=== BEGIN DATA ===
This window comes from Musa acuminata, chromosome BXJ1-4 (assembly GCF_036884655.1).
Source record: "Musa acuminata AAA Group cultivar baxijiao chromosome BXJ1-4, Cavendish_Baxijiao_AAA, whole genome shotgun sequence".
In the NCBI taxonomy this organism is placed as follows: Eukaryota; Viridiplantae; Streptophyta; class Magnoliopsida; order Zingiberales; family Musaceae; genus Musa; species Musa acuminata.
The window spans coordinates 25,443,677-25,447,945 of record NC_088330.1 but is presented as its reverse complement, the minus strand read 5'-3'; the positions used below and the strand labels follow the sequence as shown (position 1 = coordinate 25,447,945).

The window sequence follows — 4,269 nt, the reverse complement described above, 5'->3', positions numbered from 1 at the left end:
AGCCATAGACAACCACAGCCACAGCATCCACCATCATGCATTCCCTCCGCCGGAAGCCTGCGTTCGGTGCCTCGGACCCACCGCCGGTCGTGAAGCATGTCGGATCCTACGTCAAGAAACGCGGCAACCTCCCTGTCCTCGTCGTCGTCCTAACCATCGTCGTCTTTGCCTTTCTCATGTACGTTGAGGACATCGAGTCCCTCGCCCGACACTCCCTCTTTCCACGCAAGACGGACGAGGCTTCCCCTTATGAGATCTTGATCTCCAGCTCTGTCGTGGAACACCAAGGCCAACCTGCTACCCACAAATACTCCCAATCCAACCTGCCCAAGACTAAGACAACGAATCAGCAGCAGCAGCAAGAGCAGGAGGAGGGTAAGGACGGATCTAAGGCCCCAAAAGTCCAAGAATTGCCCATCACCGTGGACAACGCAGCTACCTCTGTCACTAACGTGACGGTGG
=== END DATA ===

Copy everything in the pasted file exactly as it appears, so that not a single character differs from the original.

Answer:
This window comes from Musa acuminata, chromosome BXJ1-4 (assembly GCF_036884655.1).
Source record: "Musa acuminata AAA Group cultivar baxijiao chromosome BXJ1-4, Cavendish_Baxijiao_AAA, whole genome shotgun sequence".
In the NCBI taxonomy this organism is placed as follows: Eukaryota; Viridiplantae; Streptophyta; class Magnoliopsida; order Zingiberales; family Musaceae; genus Musa; species Musa acuminata.
The window spans coordinates 25,443,677-25,447,945 of record NC_088330.1 but is presented as its reverse complement, the minus strand read 5'-3'; the positions used below and the strand labels follow the sequence as shown (position 1 = coordinate 25,447,945).

The window sequence follows — 4,269 nt, the reverse complement described above, 5'->3', positions numbered from 1 at the left end:
AGCCATAGACAACCACAGCCACAGCATCCACCATCATGCATTCCCTCCGCCGGAAGCCTGCGTTCGGTGCCTCGGACCCACCGCCGGTCGTGAAGCATGTCGGATCCTACGTCAAGAAACGCGGCAACCTCCCTGTCCTCGTCGTCGTCCTAACCATCGTCGTCTTTGCCTTTCTCATGTACGTTGAGGACATCGAGTCCCTCGCCCGACACTCCCTCTTTCCACGCAAGACGGACGAGGCTTCCCCTTATGAGATCTTGATCTCCAGCTCTGTCGTGGAACACCAAGGCCAACCTGCTACCCACAAATACTCCCAATCCAACCTGCCCAAGACTAAGACAACGAATCAGCAGCAGCAGCAAGAGCAGGAGGAGGGTAAGGACGGATCTAAGGCCCCAAAAGTCCAAGAATTGCCCATCACCGTGGACAACGCAGCTACCTCTGTCACTAACGTGACGGTGG